The places everyone should visit before they die fall into three categories: stunning natural landscapes (like the Grand Canyon), sites of astonishing human creativity (e. g. the Giza Pyramids), and Cappadocia.
Why single out Cappadocia? For one reason, is the answer. There is hardly a place on earth that so combines nature's magnificence with millennia of history and culture as does this region in central Anatolia, Turkey. Shielded by the silhouettes of three extinct volcanoes, Cappadocia is a land of ancient underground cities; of mediaeval churches carved into precipitous cliffs; of white, yellow and red rock pyramids and plateaux. Tourists love it, especially when they view this surreal landscape from a hot-air balloon.
It all began with the volcanoes. About 14 million years ago they covered an area about 400 km long and 250 km wide with thick layers of ash and volcanic tufa. When their fiery breaths finally died away, erosion began. For thousands of years, wind, rain, snow and rivers carved the soft volcanic rocks into plains and mesas, into canyons, rock pyramids (commonly known as fairy chimneys) and hoodoos.
Then people arrived.
The earliest evidence that humans were familiar with the area comes from an outside source: a mural in a building of the Çatalhöyük Neolithic settlement depicts the eruption of one of Cappadocia's volcanoes. It did not take long for people to settle in Cappadocia, where the volcanic soil is fertile, a great advantage in the increasingly arid Anatolia.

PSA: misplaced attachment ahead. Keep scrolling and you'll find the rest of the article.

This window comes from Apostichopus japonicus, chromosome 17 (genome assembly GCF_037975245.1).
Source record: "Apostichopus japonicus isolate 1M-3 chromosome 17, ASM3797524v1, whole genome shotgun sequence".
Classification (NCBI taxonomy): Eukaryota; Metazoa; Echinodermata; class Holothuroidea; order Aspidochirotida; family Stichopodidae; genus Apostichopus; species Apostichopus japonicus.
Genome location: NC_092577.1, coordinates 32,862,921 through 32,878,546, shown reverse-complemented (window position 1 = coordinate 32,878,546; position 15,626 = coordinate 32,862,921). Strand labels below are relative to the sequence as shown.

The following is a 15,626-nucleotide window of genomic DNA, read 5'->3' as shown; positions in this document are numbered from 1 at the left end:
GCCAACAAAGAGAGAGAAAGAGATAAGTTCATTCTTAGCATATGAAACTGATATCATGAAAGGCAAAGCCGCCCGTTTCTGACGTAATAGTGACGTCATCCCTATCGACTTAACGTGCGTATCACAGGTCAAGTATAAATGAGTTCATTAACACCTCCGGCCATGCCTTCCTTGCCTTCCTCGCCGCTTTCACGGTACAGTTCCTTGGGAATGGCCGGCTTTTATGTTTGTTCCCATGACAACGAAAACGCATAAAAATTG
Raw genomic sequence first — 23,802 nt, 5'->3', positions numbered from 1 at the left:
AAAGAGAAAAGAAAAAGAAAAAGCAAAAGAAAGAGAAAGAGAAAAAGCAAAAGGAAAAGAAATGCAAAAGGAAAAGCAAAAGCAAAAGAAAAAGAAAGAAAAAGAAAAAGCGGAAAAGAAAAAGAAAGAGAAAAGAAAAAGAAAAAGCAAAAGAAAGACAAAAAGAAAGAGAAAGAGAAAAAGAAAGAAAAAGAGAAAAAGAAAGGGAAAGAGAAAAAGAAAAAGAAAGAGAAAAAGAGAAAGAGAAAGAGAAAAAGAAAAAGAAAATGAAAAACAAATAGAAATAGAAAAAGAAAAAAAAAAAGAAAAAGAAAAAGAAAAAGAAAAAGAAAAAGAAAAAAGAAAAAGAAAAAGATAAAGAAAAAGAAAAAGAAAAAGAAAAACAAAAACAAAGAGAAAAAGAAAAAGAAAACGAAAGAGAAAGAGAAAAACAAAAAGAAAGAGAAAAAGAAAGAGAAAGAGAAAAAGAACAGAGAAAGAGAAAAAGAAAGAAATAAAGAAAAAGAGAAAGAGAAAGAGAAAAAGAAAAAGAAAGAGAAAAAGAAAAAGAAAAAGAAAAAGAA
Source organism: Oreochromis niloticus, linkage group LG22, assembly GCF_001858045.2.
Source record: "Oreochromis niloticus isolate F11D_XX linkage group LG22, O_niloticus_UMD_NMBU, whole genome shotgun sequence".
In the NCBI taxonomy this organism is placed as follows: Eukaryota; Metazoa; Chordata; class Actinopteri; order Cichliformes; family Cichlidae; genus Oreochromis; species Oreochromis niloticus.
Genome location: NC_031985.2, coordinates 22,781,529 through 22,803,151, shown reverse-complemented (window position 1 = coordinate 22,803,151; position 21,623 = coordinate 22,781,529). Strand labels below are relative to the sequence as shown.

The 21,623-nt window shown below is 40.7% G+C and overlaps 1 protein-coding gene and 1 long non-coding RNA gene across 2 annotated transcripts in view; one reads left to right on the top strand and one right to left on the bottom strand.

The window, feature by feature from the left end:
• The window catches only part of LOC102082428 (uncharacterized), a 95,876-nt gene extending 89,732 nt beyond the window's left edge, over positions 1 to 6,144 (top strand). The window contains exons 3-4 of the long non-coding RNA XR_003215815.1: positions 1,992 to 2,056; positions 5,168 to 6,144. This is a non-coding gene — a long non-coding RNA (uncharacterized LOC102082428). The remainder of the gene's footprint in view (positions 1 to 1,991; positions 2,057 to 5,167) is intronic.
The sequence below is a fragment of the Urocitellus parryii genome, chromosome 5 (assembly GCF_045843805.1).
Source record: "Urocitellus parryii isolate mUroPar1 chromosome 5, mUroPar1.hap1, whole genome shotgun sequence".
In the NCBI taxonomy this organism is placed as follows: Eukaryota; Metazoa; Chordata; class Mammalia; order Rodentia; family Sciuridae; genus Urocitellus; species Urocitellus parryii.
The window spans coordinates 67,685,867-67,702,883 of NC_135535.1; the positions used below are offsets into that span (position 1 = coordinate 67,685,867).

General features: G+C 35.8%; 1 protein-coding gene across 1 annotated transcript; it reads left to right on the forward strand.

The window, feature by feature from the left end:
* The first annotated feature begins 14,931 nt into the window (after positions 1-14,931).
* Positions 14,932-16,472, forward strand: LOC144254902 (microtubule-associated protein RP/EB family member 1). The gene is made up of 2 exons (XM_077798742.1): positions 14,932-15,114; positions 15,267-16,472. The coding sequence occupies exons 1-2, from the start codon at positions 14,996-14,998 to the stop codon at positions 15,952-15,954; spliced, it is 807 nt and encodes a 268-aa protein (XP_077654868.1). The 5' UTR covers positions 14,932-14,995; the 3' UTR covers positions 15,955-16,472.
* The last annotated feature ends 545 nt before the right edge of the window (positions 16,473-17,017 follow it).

Over the following millennia, Cappadocia changed hands many times. War was never far away, and the local people came up with an ingenious solution to protect themselves from invaders and conflicts.
In the plains, they dug underground cities, stretching far beneath the surface. These are still a breath-taking experience (especially for claustrophobic visitors). Nothing above ground betrays the existence of a human settlement under your feet, until you climb down the narrow entrance, and find yourself in a maze of subterranean tunnels, rooms and shafts, that go down and down, for six, seven, even eight levels. Sliding rock doors, that look like they were borrowed from an Indiana Jones movie, are still in place.
The underground cities could not change the ebb and flow of political power on the surface. The region was by turn Roman, Byzantine and Armenian, before the Seljuk Turks' arrival in the 11th Century. By this time, Cappadocia had established itself as a major centre of Christianity, and had attracted thousands of monks.
Fairy chimneys near Selime Rock Monastery
Monks need monasteries, and those who settled in Cappadocia did not hesitate to put to good use the astonishing landscape they found. This time they did not dig down, but up. Fairy chimneys, huge rocks and whole river canyons were carved into churches, refectories, and living quarters. Carved out of the rock the churches might be, but they still had their own façades and the interiors of free-standing buildings, with domes and pillars, apses and altars. They were covered with murals as well.
The earliest murals of Cappadocia are both fascinating and amusing. Painted before and during the Iconoclasm of the 8th-9th centuries, they depict only crude geometrical motifs, mushroom-like forms (probably fairy chimneys) and strange, unidentifiable creatures. Red paint is the only colour, making these enigmatic images even more baffling.